Subject: Teenage Daughter: curfew + consequences
Question: I need help.
My dauhter is 16 years old. Weekend is always a nightmare. She leaves at home at Friday night and be back Sunday late evening. I do not know her whereabouts.
She doesn’t answer her mobile phone. The situation makes me crazy. My husband and I argue a lot with the situation.
I talked to me daughter & asked why she’s kept on repeating the situation even though I told her not to do it anymore. I told her she can go to parties and have friends. She simply needs to tell me her whereabouts. I so worried whenever she’s not at home. We don’t have any “normal” conversation. She would always shouts at me.
Often, I’m already afraid what to say or tell her because she would at once shout. I so sad with the situation and I miss her so much. What shoud I do? I tried all means … for help, my husband, my mother, friends & the government youth council. Most … would tell me leave her alone … & that I cannot change my daughter. No …!!!! I will not give up. She might be in danger and perhaps she doesn’t even know. Some would say, I should give “consequences”.
What is the appropriate one? Deprive her of weekly money allowance, locked her laptop, not do the laundry ….. What can I do? I’m so helpless. She’s my only child … my one & only. I feel so depressed … and life seems to be meaningless. HELPPPPPPPPPP !!!!!!
Answer: Dear Tina:
You feel depressed and hopeles because you have given your power to your teenager daughter. You need your personal power back. This isn’t just about her it is also about you. You do not deserve to be treated so disrespectfully.
Yes, by all means yank her priviledges until she gets the message that she cannot come and go from her home without abiding by the house rules. I assume you have a reasonable curfew for her say 10 p.m. on the weeknights and 12 midnight on the weekends and that she is allowed to spend the night at friends houses when it has been approved etc….
She has a laptop and a cell phone. Is she paying for this cell phone service? If not then she needs to be any 16 year old who is old enough to blow off her parents like this is certainly grown up enough to pay her own way. She needs to be paying her cell phone bill, paying for her own clothes and entertainment etc…..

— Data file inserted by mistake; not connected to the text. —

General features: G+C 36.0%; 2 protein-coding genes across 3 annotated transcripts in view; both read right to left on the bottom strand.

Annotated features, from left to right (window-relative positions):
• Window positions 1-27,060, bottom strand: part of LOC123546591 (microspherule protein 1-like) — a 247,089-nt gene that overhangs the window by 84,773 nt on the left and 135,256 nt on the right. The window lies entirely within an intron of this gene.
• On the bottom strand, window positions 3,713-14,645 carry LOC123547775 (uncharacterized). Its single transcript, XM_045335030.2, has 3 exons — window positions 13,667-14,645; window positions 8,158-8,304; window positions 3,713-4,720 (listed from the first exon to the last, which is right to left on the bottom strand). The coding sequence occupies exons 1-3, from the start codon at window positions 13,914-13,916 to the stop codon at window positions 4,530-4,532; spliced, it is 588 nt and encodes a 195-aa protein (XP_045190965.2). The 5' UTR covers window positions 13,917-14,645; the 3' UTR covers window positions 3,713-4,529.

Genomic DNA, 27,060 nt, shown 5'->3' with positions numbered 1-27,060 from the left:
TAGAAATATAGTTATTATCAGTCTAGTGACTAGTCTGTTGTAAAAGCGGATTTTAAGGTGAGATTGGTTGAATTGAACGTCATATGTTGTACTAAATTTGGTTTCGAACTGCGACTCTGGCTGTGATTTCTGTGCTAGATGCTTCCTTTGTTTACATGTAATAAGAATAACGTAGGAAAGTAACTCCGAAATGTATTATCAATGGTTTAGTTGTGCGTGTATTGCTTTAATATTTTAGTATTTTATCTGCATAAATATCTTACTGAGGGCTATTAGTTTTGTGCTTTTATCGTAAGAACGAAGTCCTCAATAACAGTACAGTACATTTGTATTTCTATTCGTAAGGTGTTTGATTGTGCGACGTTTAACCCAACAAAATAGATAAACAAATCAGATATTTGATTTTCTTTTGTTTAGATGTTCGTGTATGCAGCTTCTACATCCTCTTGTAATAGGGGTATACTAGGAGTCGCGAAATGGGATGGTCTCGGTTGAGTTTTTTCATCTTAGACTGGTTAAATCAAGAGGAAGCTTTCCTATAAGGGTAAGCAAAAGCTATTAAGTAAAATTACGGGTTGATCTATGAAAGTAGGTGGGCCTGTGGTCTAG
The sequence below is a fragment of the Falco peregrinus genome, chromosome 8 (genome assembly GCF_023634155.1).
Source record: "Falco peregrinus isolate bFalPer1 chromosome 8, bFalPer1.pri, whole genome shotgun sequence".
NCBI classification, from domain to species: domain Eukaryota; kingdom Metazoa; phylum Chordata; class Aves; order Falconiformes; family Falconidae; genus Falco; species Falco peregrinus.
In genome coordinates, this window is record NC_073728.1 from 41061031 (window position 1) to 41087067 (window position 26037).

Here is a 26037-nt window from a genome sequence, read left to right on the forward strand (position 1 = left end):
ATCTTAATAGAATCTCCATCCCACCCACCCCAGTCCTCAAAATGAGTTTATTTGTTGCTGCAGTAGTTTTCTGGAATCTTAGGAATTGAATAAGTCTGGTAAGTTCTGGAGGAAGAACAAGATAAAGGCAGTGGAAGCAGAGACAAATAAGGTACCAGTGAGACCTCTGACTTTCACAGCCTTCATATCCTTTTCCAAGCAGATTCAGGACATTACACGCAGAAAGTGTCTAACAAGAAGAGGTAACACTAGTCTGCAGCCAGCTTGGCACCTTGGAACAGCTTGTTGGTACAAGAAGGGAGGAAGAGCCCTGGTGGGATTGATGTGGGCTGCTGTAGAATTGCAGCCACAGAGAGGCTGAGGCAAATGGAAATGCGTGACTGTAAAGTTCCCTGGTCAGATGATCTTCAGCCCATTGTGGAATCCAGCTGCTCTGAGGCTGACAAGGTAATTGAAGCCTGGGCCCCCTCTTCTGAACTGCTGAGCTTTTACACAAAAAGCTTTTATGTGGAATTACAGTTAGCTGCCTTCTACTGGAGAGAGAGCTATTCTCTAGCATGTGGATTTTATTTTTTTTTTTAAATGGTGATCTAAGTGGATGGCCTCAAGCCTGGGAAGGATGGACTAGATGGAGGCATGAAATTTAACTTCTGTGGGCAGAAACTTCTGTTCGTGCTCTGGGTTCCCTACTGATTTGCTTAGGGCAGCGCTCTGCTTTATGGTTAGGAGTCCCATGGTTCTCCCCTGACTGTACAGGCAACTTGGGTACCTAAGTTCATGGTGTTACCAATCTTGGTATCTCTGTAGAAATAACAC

Trust me on this the last cord any teen wants to cut is the financial cord. If she wants you to pay her way in life then she needs to abide by your rules or else she needs to pay her own way.
Your friends are correct that you cannot change your daughter at this point the only person you can change is yourself. Take your power back refuse to play a part in her melodrama. Set out the rules and remind her they are there for her own safety and your peace of mind as a parent as all relationships are a two way street.
Then let her know she needs to abide by the rules. If she feels they are unfair be willing to listen to her side of what she considers unfair. Tell her if she shows a pattern of repsecting you and your house then you are willing to negotiate the rules with her as you would any adult living under your roof.
However if this doesn’t work yank the money chain and STICK to it.
I suspect because she is your only daughter she may have had free reign and few boundaries. You will need to be consistent and not waiver however even the most out of control teen responds to the money chain. YANK it hard.
Rule #1 Mom please be ready to listen to your daughter as long as she is not yelling at you. And really listen without interrupting.
Rule #2. Be ready to negotiate wherever you can reasonable negotiate however do not negotiate what you cannot live with or abide by.
Rule #3. Do not lose your temper and yell back at your daughter. Who who yells has lost control and feels powerless.
Rule #4. Give your daughter at a minimum of two choices when negotiating behavior. NEVER give her a choice you do not want her to pick as children at every age have a nose for picking the one you cannot live.
Rule #5. Remind your daughter of how much you love her and that you know she is growing into an adult and capable of making her own decisions. Apologize for not treating her like an adult and expecting her to take responsibility for her life. (Responsible adults pay their own way in life and face up to the consequences of their own actions, hold her accountable and make sure you are living by your own rules.)
M Kay Keller